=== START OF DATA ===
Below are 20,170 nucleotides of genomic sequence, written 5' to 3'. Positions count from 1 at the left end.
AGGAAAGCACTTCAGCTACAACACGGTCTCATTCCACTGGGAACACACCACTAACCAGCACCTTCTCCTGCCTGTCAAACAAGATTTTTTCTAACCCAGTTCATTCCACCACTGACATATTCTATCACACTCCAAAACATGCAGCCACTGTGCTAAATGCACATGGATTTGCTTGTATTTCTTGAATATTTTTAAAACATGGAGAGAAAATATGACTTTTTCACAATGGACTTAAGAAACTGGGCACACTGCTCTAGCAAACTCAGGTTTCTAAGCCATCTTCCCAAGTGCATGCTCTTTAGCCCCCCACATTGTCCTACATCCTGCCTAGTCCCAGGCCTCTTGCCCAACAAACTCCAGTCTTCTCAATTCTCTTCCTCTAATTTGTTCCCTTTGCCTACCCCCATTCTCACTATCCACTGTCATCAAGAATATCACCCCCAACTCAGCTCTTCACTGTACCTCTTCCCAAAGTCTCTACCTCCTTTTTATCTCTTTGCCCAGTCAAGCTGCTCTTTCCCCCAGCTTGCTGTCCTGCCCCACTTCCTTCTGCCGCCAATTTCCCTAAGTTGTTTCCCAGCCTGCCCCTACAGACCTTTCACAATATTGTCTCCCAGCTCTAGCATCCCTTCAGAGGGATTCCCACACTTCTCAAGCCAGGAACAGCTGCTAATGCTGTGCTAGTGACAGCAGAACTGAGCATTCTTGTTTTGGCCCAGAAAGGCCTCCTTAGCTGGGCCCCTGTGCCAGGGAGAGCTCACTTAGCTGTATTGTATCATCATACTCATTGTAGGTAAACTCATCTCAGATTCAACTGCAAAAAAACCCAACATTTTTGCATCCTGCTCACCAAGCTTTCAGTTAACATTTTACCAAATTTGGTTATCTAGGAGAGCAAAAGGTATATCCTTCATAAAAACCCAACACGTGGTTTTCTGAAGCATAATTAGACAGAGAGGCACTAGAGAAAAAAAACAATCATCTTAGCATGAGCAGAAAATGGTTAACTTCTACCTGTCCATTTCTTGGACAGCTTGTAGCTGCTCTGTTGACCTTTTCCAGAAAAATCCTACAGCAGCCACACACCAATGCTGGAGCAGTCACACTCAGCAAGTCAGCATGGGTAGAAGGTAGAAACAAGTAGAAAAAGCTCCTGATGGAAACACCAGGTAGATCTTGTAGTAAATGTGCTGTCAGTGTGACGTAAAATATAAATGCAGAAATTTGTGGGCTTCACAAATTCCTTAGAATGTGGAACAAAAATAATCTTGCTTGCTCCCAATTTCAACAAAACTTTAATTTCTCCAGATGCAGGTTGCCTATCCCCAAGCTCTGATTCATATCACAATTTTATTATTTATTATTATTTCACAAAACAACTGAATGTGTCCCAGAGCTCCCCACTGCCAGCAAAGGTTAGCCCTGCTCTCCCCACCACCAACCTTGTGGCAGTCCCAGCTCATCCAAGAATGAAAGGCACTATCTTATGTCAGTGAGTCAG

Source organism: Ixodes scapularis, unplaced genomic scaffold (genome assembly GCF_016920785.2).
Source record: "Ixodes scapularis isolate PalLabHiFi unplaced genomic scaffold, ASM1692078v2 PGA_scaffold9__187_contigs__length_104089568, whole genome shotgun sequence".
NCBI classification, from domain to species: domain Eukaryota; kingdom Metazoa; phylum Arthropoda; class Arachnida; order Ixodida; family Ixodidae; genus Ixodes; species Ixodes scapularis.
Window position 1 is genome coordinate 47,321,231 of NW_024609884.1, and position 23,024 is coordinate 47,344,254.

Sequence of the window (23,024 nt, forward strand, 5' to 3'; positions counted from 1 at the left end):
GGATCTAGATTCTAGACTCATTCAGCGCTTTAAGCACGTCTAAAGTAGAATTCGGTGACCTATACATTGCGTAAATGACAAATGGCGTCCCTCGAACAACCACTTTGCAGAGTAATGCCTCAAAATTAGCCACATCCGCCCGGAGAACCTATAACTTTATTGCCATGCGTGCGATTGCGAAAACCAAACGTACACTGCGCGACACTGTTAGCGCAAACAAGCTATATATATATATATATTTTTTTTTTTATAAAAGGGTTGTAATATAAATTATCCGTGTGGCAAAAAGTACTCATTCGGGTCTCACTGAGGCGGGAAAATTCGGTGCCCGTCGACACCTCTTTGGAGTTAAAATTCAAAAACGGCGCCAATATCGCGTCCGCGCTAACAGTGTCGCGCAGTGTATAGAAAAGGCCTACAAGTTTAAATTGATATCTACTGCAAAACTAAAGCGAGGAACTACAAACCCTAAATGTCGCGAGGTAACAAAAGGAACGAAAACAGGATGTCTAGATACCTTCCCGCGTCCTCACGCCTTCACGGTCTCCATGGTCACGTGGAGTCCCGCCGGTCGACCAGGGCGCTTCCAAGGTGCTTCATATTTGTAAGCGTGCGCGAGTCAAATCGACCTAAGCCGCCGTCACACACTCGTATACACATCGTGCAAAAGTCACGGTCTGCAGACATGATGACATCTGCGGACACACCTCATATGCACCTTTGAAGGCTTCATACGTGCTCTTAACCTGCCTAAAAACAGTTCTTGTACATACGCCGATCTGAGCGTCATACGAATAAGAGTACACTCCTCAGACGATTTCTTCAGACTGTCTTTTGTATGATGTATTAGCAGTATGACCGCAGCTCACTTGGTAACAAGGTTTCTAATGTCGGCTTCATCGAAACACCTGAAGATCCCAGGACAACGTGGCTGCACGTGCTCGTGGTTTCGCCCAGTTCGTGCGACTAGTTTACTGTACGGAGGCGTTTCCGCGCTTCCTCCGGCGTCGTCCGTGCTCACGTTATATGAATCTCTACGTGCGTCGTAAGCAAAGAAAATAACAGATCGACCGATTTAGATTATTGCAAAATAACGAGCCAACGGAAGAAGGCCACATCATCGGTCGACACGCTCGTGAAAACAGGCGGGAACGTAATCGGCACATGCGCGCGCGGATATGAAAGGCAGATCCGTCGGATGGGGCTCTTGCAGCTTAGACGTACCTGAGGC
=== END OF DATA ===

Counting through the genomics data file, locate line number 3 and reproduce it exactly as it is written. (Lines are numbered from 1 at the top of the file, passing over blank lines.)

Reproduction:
Source organism: Ixodes scapularis, unplaced genomic scaffold (genome assembly GCF_016920785.2).